The 20-year war in Iraq

I don’t know what it was that penetrated my groggy reading of the Sunday morning paper, sitting at the kitchen table, the coffee maker’s final perks hacking like a smoker’s cough. Something, subliminally, coming from the radio news caught my attention. So I walked over to turn up the volume.

By Ken Sehested

“They’re coming home.” U.S. soldiers from Iraq -- the remaining few thousand crossing the border into Kuwait just as the sun arose. A few will remain, along with a Marine guard unit and (likely) hundreds of $1,000-a-day mercenaries hired to protect personnel at the world’s largest embassy in Baghdad.

I know that Kuwait border crossing. I spent four days there in late February 2003, less than three weeks before the U.S.-led invasion of Iraq. About 30 of us in a Christian Peacemaker Teams delegation drove from Baghdad to the border’s edge. We pitched tents a few hundred feet from the checkpoint on the main artery connecting the two countries. A 10-foot high dirt berm, built after the 1991 Persian Gulf War, marked the border as far as the eye could see.

We began Lent a week early, watching, praying, fasting and talking to interested reporters about politically realistic alternatives to war. A few international media took the time to drive the route soon to be flooded with the invasion’s ground troops.

At last Thursday’s formal transition ceremony in a corner of the Baghdad airport, U.S. Secretary of Defense Leon Panetta said the war’s toll -- 4,500 deaths and 32,000 wounded, nearly $1 trillion in direct costs -- was justified and that the 1.5 million troops that rotated through during the war could leave “with lasting pride.” 

Economists argue over whether the final tab will be $2 or $3 trillion, with ongoing costs for treating wounded soldiers and interest on the debt that pays the bill.

Iraqi fatalities -- estimates begin at 100,000 -- and many times that number of wounded, were not mentioned, nor were the 4 million refugees. No wonder that neither Iraqi Prime Minister Nouri al-Maliki nor President Jalal Talabani showed up to claim their reserved seats at Thursday’s flag lowering.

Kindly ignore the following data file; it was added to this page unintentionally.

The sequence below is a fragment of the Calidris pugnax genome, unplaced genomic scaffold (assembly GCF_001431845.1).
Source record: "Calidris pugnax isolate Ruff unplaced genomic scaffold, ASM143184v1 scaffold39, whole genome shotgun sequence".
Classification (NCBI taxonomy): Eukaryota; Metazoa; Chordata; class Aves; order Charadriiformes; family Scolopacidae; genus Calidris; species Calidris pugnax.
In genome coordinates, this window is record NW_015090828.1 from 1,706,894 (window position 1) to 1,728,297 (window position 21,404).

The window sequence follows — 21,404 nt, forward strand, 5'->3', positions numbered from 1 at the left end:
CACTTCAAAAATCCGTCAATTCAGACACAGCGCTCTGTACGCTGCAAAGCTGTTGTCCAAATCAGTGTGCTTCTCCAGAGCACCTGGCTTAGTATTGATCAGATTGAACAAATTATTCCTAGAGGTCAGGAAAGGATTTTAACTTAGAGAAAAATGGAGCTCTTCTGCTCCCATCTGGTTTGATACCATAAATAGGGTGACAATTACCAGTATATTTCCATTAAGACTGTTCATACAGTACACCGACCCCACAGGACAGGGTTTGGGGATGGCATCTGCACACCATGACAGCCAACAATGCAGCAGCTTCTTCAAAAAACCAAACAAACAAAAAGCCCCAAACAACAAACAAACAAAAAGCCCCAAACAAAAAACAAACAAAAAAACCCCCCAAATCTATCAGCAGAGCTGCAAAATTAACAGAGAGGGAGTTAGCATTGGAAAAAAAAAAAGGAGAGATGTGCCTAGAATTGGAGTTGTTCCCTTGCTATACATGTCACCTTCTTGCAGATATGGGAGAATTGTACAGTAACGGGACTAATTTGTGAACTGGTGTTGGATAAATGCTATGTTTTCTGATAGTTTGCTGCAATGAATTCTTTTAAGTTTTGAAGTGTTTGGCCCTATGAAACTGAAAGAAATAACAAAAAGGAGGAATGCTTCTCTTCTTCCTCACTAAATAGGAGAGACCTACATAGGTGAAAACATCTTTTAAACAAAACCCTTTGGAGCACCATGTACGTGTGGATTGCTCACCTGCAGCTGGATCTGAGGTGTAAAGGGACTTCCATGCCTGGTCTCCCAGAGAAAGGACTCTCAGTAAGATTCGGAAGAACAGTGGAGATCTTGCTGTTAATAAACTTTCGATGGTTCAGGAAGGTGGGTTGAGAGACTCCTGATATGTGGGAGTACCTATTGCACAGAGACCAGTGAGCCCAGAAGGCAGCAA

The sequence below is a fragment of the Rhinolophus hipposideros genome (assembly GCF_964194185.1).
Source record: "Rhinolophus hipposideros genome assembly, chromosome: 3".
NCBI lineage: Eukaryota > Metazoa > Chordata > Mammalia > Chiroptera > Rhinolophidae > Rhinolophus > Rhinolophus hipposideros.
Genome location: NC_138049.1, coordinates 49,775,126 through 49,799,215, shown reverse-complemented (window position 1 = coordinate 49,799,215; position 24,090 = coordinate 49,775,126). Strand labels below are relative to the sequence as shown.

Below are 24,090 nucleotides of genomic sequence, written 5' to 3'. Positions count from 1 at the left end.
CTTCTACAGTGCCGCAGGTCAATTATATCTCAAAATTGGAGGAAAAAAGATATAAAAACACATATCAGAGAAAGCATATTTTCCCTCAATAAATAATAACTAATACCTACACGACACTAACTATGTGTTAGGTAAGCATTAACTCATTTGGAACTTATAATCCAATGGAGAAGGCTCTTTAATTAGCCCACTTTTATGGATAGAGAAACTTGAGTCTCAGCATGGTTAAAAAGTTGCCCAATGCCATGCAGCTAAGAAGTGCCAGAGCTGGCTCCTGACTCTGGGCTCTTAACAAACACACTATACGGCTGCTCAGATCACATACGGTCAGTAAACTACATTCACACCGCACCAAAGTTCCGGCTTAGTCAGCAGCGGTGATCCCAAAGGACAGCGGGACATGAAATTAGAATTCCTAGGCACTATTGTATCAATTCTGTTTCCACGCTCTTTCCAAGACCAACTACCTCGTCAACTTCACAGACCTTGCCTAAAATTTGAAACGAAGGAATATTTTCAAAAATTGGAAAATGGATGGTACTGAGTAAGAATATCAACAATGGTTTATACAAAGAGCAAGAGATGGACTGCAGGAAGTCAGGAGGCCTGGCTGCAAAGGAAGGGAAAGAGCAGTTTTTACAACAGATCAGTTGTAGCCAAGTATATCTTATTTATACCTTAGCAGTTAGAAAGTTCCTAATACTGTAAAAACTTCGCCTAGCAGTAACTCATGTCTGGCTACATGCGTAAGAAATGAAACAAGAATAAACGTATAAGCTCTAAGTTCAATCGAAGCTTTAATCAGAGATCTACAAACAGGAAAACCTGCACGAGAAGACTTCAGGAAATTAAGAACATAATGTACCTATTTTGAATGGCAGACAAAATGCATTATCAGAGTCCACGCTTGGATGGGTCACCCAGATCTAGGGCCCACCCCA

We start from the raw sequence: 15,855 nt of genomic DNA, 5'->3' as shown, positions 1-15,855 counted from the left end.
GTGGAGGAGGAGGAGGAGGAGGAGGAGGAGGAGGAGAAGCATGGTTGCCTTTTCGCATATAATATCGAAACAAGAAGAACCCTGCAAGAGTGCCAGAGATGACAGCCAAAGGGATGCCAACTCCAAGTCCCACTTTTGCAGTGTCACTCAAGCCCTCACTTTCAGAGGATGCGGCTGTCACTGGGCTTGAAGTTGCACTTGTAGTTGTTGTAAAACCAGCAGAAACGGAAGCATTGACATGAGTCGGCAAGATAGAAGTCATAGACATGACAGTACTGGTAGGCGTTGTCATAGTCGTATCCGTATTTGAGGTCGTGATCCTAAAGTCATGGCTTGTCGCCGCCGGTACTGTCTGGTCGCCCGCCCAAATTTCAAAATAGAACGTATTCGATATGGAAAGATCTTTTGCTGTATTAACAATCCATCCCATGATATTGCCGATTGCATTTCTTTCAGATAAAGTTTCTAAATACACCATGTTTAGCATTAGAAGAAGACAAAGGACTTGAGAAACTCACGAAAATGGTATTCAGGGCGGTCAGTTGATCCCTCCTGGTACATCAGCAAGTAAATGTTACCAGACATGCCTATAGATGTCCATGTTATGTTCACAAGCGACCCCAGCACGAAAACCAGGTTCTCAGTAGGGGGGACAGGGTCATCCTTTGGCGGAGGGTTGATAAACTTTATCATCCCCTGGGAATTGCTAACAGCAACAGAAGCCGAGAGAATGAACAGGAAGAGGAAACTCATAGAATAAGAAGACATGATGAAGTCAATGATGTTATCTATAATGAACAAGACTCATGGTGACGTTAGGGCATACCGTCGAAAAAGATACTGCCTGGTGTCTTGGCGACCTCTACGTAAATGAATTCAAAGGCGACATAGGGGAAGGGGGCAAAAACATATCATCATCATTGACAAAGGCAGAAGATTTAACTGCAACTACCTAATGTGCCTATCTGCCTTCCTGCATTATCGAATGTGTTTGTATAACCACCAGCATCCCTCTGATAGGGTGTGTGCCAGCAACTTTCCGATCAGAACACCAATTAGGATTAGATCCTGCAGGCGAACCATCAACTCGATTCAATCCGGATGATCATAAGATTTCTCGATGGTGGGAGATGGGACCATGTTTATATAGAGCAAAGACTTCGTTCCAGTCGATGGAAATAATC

Few people notice that U.S. combat operations against Iraqis never ended following the previous war. Remember those “no-fly” zones? Though Saddam’s army was quickly dispatched in 1991 from its occupation of Kuwait, U.S. and British planes struck targets in Iraq virtually every day from the end of Operation Instant Thunder to the outbreak of Shock and Awe. There’s a hole in public memory of dozen of years’ siege of Iraq, with largely unpublished results.

Panetta’s “lasting pride,” therefore, must stretch across a whole generation of combat operations: 19 years and 11 months. I can’t help but remember the ancient historian Tacitus’ comment about Roman imperial reach. “They make a desolation. They call it peace.”

Every empire claims divine sponsorship for its lasting pride. Rome, depicted as the beast in John’s Revelation, claimed: “I rule as a queen; I am no widow, and I will never see grief” (18:7). Just as Babylon had previously claimed: “I am, and there is no one beside me” (Isaiah 47:8). Just as Egypt had claimed before Babylon: “My power and the might of my own hand have gotten me this wealth” (Deuteronomy 8:17).

Yet hundreds, maybe thousands, of choirs this Christmas season will announce by way of Handel’s “Messiah” the New Testament’s ultimate counter-claim to imperial hubris: “The kingdom of the world has become the kingdom of our Lord, and he will reign forever and ever” (Revelation 11:15).

And somewhere, someone is singing, “Come home, come home, ye who are weary come home.”



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